Zone 414 parents guide

Zone 414 Parent Guide

This isn't "so bad it's good". It's just bad.

Overall D

Netflix: Private investigator David Carmichael is hired to track down the missing daughter of an eccentric businessman. David teams up with Jane, the most advanced AI ever created, to lead him through the city of robots in search of clues.

Release date January 1, 2022

Violence D
Sexual Content D
Profanity D
Substance Use D

Why is Zone 414 rated R? The MPAA rated Zone 414 R Rated R for violence, disturbing images, language, some drug use and nudity.

Run Time: 98 minutes

Parent Movie Review

Reclusive and eccentric multi-billionaire Marlon Veidt (Travis Fimmel) made his fortune creating convincing androids, synthetic humans who have been given government approval to operate only in Zone 414. But he needs help: his daughter, Melissa (Holly Demaine), has disappeared inside the Zone. Marlon hires former detective David Carmichael (Guy Pearce) to go into the Zone and retrieve Melissa. Veidt can offer Carmichael little else besides the name of Jane (Matilda Lutz), an android with whom Melissa was friendly. And once David is in the Zone, he finds that things are far stranger and more complicated than Marlon led him to believe…

This movie wears its many influences on its sleeve. Mostly, it wants to be Blade Runner and its aspirations are so obvious I’m surprised the filmmakers weren’t sued by Ridley Scott. The fog-soaked cityscapes lit with bright neon are a staple of Scott’s iconic franchise. In this film, it’s more like a slightly cloudy industrial district with bad streetlights and one or two neon signs. I’m not sure if this is a budget issue or an art direction problem, but it’s not good. Surely, you’d think Netflix could afford to at least throw some digital effects on top to make it look more populated, but nope. It’s desolate warehouse after dismal loft after dingy apartment for the entirety of the runtime. If you’re going to set your movie a big cyberpunk cityscape, it helps if you can make it look even slightly interesting.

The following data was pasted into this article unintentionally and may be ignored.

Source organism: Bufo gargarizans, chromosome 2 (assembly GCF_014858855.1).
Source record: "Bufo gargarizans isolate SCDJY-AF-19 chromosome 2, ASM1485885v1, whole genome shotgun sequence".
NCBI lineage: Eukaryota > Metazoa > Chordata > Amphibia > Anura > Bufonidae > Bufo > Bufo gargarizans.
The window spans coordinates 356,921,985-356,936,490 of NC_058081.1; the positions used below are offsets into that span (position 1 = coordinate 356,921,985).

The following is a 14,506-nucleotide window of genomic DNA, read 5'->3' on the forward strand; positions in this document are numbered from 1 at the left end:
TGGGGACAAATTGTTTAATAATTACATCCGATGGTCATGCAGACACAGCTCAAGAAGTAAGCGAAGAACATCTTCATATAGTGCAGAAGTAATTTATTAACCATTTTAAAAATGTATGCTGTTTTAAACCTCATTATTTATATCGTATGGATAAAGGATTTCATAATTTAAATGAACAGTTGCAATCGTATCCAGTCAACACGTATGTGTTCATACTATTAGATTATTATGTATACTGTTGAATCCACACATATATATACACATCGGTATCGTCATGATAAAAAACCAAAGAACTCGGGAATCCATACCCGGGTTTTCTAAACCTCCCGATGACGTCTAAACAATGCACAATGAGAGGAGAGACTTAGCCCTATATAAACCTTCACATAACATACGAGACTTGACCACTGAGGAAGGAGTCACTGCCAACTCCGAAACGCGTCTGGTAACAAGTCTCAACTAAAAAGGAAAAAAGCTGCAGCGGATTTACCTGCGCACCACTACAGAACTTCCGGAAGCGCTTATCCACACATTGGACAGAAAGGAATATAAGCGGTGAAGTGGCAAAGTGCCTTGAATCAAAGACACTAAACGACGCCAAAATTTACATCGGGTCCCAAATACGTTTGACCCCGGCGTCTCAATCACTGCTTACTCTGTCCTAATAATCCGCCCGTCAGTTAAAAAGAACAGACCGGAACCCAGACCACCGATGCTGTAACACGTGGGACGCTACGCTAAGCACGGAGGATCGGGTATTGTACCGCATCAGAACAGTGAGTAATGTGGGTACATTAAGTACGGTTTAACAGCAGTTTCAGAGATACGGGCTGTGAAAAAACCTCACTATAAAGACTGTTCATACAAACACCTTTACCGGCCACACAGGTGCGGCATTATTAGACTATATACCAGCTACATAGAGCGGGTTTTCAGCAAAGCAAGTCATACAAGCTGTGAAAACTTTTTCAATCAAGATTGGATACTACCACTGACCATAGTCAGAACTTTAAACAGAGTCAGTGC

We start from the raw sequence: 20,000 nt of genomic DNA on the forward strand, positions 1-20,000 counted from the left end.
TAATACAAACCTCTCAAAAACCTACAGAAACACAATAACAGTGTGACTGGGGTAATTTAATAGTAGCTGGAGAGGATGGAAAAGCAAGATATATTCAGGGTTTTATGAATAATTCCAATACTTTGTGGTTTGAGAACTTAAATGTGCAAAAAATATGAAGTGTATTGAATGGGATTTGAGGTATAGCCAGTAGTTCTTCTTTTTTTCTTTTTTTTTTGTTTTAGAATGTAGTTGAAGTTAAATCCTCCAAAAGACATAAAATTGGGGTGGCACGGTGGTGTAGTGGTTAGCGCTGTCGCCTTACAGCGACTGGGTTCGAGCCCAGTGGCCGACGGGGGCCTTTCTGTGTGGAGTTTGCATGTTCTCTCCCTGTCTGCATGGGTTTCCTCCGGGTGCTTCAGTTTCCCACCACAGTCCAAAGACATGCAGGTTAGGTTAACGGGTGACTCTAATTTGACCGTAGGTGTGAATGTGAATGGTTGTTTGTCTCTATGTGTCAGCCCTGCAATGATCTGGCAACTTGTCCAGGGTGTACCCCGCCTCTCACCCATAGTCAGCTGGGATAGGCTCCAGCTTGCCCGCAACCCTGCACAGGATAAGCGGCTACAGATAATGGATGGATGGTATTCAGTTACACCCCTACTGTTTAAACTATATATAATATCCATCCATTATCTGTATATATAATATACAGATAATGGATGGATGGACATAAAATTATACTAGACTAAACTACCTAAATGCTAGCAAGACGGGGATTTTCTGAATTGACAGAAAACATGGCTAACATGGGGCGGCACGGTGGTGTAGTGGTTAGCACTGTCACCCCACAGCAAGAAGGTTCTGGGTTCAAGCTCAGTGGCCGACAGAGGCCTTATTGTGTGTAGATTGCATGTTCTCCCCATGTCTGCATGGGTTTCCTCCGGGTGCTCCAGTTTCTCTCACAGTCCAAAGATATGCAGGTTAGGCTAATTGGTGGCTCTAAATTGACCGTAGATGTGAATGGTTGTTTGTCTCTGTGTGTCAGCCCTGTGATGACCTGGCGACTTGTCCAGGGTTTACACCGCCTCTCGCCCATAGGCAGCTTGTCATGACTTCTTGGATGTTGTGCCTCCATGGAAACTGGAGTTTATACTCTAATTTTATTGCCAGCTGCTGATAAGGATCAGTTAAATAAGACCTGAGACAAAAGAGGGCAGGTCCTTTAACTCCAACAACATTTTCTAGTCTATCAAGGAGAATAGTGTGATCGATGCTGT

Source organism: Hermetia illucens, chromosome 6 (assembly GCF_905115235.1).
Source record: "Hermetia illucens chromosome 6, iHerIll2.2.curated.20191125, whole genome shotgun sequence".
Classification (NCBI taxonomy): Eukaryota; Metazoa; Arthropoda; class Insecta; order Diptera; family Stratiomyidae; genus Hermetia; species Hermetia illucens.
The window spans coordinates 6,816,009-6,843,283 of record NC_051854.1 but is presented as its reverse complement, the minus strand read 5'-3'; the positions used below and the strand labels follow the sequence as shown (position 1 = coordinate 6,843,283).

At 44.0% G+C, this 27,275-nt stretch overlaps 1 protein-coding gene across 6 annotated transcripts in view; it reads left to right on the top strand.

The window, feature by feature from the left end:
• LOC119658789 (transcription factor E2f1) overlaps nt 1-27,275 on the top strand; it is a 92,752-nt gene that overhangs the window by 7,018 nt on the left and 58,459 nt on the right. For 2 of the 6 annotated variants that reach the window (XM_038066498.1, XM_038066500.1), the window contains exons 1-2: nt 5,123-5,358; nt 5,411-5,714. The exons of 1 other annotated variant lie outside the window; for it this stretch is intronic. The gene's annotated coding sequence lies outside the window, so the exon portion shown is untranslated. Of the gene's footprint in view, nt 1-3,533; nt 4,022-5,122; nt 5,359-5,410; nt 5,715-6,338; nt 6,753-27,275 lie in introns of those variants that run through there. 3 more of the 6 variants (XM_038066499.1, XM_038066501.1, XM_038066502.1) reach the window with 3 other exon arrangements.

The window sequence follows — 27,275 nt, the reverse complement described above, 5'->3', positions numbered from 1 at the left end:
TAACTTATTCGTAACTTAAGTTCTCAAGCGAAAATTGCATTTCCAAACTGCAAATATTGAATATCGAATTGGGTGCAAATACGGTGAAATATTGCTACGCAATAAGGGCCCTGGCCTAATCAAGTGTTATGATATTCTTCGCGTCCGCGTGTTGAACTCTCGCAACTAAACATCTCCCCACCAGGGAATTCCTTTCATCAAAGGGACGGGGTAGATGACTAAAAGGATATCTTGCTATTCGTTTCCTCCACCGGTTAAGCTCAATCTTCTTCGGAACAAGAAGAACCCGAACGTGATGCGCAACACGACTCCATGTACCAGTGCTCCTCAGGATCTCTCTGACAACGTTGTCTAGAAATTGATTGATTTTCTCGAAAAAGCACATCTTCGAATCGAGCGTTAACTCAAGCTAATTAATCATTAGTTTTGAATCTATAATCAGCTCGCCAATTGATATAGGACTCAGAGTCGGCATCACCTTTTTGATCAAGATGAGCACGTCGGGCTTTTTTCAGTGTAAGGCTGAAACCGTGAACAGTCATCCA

Zone 414 is also a deeply unpleasant movie to watch, primarily because of its laser focus on a grotesque bourgeois world of extreme sex and violence, frequently in combination. Androids are treated as objects, despite their clear intelligence and capacity for emotion, and are subjected to horrific treatment. Do you like seeing women tortured with a blowtorch? Or near-human beings crudely butchered and even more crudely reassembled? If you do, get some help.

There really isn’t a compelling reason to watch this movie. The cast is certainly giving a good effort, but they’re let down at every turn by an uninspired script. Well, most of the cast anyway. Travis Fimmel spends all of his screentime gnawing on the scenery like he’s Tim Curry on stimulants. It’s not even in “so-bad-it’s-good” territory. It’s just so bad it’s bad. It’s grimy, gross, and completely unnecessary. You want a good discussion about the comparative value of biological and synthetic life? Go watch Blade Runner. Or I, Robot. Or almost anything else.

Directed by Andrew Baird. Starring Guy Pearce, Matilda Anna Ingrid Lutz, Jonathan Aris. Running time: 98 minutes. Theatrical release January 1, 2022. Updated

Watch the trailer for Zone 414

Zone 414
Rating & Content Info

Why is Zone 414 rated R? Zone 414 is rated R by the MPAA Rated R for violence, disturbing images, language, some drug use and nudity.

Violence: Androids are seen being executed, tortured, mangled, and crudely reassembled. There are references to suicide, and an unsuccessful attempt. Individuals are seen being suffocated, hanged, and shot.
Sexual Content: There are frequent references to prostitution and sex trafficking. There is a scene of female toplessness.
Profanity: There are ten uses of a sexual expletive and a single scatological term, along with occasional uses of mild curses and terms of deity.
Alcohol / Drug Use: Adult characters are seen smoking marijuana and tobacco and drinking alcohol.

Page last updated

Zone 414 Parents' Guide

If androids ever became real, how do you think they would be treated? What rights or considerations would they be afforded? How do we define sentient life?

Home Video

Related home video titles:

This movie borrows heavily from films like Blade Runner, Blade Runner 2049, I, Robot, Ex Machina, Alien, Moon, Ghost in the Shell, and Her. A more family friendly android flick is Alita: Battle Angel. An android features in the romantic drama I’m Your Man and the story includes a discussion about potential legal rights for artificial life forms.